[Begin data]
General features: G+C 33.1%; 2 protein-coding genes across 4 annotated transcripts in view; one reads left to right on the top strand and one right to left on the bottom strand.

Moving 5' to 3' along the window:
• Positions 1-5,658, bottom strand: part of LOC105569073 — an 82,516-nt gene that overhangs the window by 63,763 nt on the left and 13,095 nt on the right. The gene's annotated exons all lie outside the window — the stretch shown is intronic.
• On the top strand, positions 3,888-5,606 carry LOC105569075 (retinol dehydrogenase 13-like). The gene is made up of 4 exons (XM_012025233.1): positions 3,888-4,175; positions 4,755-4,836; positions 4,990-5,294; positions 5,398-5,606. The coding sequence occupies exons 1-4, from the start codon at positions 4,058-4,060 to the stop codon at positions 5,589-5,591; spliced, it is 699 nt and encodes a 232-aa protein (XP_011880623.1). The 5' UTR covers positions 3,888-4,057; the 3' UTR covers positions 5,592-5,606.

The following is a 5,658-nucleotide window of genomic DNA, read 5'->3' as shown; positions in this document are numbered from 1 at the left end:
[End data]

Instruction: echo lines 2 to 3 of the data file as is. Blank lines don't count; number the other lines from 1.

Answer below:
Moving 5' to 3' along the window:
• Positions 1-5,658, bottom strand: part of LOC105569073 — an 82,516-nt gene that overhangs the window by 63,763 nt on the left and 13,095 nt on the right. The gene's annotated exons all lie outside the window — the stretch shown is intronic.